As a part of the Wrekin Rowers he helped raise more than £120,000 for the RNIB and Severn Hospice and his death has been marked by an outpouring of sadness on social media.
In a statement across social media the Wrekin Rowers announced that Mr Richards lost his fight for life on January 24. A problem he had first spotted on the Talisker Whisky Atlantic Challenge turned out to be terminal duodenal cancer.
"During the last couple of days of our row, Gary stated he thought he had pulled a stomach muscle. This got worse after we finished, and when Gary returned to the UK, he was diagnosed with duodenal cancer giving him a life expectation of 3-4 months."
But it added that Gary fought the disease.
"Gary, being the strong and determined man that he was, fought this dreadful disease much longer than expected, allowing him to see his younger brother Stuart - also one of the team - get married, carry the Commonwealth Games baton, again with Stuart, and to spend one final Christmas day with his family."
Gary was an "extremely well known and liked personality in the Telford area where he lived."
The statement added: "Whilst never afraid to stand up for himself and his family, what shone through to everyone who knew him was his caring and kind personality.
"Combined with his determination to succeed in whatever he did, Gary was one of those rare people that just made things happen and helped other people along the way.
"It is a small comfort that one of the final things Gary took part in was a wonderful adventure doing something crazy and supported by so many people when he was doing it."
Severn Hospice was one of the charities that the Wrekin Rowers raised money for.
The statement added: "We never expected that one of our own team would need to make use of the wonderful care they offer our community so soon.
"We would like to thank them for everything they have done for Gary during his last weeks with us."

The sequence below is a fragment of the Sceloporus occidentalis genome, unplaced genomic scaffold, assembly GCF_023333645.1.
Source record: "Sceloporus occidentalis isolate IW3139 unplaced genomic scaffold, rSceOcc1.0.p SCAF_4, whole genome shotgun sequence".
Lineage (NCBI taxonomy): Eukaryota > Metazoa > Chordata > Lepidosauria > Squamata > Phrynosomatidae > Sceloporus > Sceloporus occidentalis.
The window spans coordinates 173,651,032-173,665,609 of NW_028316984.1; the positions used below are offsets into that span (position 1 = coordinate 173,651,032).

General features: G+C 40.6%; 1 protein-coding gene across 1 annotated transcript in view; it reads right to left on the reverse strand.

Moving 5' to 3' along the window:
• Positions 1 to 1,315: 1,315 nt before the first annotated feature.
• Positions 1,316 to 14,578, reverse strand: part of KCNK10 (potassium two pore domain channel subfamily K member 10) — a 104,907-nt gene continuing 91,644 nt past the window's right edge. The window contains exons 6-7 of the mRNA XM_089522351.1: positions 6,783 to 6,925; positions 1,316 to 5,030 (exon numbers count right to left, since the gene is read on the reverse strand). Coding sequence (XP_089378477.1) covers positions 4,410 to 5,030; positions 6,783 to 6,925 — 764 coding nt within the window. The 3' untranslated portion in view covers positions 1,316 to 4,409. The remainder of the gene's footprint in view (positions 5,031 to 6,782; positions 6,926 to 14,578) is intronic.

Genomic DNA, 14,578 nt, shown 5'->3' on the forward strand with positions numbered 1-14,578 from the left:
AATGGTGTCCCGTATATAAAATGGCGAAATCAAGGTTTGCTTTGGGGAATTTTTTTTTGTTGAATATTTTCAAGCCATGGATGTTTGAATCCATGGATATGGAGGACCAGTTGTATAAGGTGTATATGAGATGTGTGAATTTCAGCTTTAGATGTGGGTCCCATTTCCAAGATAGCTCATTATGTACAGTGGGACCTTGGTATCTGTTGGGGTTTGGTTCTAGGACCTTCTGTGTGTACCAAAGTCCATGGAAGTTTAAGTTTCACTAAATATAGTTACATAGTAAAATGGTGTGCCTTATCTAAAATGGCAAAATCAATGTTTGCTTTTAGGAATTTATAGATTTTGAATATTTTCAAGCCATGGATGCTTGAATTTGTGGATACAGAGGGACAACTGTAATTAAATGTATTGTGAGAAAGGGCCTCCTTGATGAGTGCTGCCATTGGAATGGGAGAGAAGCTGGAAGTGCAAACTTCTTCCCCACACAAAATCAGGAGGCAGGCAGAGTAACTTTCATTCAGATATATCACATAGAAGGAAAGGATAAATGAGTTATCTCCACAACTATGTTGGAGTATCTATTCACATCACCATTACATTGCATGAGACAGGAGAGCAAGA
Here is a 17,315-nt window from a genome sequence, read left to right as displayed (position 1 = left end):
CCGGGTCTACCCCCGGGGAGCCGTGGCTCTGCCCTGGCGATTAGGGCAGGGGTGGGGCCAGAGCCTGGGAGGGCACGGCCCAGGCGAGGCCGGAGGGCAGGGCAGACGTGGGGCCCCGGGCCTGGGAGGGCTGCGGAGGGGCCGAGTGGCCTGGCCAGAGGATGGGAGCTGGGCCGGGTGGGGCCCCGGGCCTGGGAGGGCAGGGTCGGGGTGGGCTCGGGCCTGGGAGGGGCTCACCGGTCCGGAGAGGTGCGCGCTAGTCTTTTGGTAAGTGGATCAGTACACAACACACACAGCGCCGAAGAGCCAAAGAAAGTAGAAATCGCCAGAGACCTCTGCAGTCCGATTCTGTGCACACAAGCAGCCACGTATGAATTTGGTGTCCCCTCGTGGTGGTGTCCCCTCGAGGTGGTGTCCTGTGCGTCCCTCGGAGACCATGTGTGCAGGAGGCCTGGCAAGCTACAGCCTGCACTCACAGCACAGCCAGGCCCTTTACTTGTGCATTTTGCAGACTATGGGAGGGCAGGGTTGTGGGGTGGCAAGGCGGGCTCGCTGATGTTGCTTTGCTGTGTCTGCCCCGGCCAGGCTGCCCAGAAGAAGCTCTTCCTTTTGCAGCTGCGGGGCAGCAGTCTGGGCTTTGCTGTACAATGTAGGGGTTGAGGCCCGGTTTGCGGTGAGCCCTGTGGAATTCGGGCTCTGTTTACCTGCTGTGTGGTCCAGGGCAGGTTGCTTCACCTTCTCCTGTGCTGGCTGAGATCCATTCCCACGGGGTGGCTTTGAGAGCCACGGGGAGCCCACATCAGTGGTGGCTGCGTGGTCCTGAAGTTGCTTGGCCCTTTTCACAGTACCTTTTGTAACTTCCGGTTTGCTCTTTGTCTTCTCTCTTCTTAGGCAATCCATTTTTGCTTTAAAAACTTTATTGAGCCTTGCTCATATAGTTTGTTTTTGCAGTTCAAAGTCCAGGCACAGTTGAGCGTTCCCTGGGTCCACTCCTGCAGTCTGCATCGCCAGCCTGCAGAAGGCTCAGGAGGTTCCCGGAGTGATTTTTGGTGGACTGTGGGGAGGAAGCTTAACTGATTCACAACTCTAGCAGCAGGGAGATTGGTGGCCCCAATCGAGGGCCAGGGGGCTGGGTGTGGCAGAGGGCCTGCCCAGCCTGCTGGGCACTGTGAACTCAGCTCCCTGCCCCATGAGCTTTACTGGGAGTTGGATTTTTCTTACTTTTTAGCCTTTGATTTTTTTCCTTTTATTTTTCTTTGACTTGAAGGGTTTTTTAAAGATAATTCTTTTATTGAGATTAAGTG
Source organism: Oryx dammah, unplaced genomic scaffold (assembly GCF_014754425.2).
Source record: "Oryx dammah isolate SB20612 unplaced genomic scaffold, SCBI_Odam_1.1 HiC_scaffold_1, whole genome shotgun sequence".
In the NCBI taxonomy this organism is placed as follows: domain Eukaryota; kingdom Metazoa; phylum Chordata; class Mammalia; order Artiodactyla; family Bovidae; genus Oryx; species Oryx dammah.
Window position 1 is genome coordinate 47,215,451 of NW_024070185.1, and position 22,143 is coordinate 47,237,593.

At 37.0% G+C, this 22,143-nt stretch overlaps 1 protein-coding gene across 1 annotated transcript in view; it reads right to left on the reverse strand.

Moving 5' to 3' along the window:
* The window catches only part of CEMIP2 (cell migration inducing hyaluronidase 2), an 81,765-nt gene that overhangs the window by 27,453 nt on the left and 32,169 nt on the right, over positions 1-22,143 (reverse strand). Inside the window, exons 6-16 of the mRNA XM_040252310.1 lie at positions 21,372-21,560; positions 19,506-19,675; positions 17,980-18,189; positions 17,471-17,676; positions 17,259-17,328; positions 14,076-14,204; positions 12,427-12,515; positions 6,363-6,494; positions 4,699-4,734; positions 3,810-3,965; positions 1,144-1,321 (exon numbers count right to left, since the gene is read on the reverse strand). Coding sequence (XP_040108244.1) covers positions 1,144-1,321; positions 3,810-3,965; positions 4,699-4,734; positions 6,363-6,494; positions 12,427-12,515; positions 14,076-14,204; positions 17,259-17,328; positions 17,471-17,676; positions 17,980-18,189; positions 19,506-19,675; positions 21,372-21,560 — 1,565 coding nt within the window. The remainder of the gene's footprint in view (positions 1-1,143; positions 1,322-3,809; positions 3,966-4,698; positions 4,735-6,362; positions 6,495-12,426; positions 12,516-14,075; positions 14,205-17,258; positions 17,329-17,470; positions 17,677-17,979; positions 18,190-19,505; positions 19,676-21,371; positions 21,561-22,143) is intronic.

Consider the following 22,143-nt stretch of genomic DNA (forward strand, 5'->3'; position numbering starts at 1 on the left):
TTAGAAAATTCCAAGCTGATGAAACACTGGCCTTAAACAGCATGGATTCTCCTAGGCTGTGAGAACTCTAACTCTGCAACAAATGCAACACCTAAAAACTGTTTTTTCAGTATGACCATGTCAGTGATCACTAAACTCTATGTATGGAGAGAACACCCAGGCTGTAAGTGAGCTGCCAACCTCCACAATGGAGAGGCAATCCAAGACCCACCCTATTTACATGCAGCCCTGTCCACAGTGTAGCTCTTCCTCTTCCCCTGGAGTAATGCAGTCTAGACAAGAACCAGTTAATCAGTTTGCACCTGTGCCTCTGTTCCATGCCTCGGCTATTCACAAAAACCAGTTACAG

Gary is survived by his partner Alyson, his brothers Dave and Stuart and his father Mick, as well as all the other members of what is a very close and loving family.
"Our thoughts are with them at this time," the statement ends.
Jessica Druce, Severn Hospice area fundraiser, who worked closely with Gary and the Wrekin Rowers, said: “We were all so sorry to hear about Gary but privileged to be able to care for someone who put so much personal effort into caring for us.
“Gary was a fantastic supporter of the hospice, and we will never forget what he and the Wrekin Rowers did for us.”
Hundreds of statements of condolences have been left on the Wrekin Rowers Facebook page.
One reads: "This is such indescribably sad news. I didn't know Gary personally, but having been at the same school, it wouldn't be going too far to say that everyone knew who Gary Richards was.
"My overriding impression is of a man who lived life on his own terms, and the challenge he undertook with the Wrekin Rowers seemed typical of him. My sincere good wishes to all who loved him or counted him as a friend."
Another said: "We only knew Gary for a few months before he set off on his amazing challenge. We had been flooded by the River Severn two years running and had a design completed for flood defences that we couldn’t find a builder to take on.
"Gary saw it as an interesting challenge and worked so hard and skilfully to build it. Strong as an ox but also a real gentleman. I loved listening to the stories that him and Gerry told during their breaks.
"Gary’s wall has kept out the floods for the last two years. We’ll always be grateful to him for helping us out and blessed that we got to know him."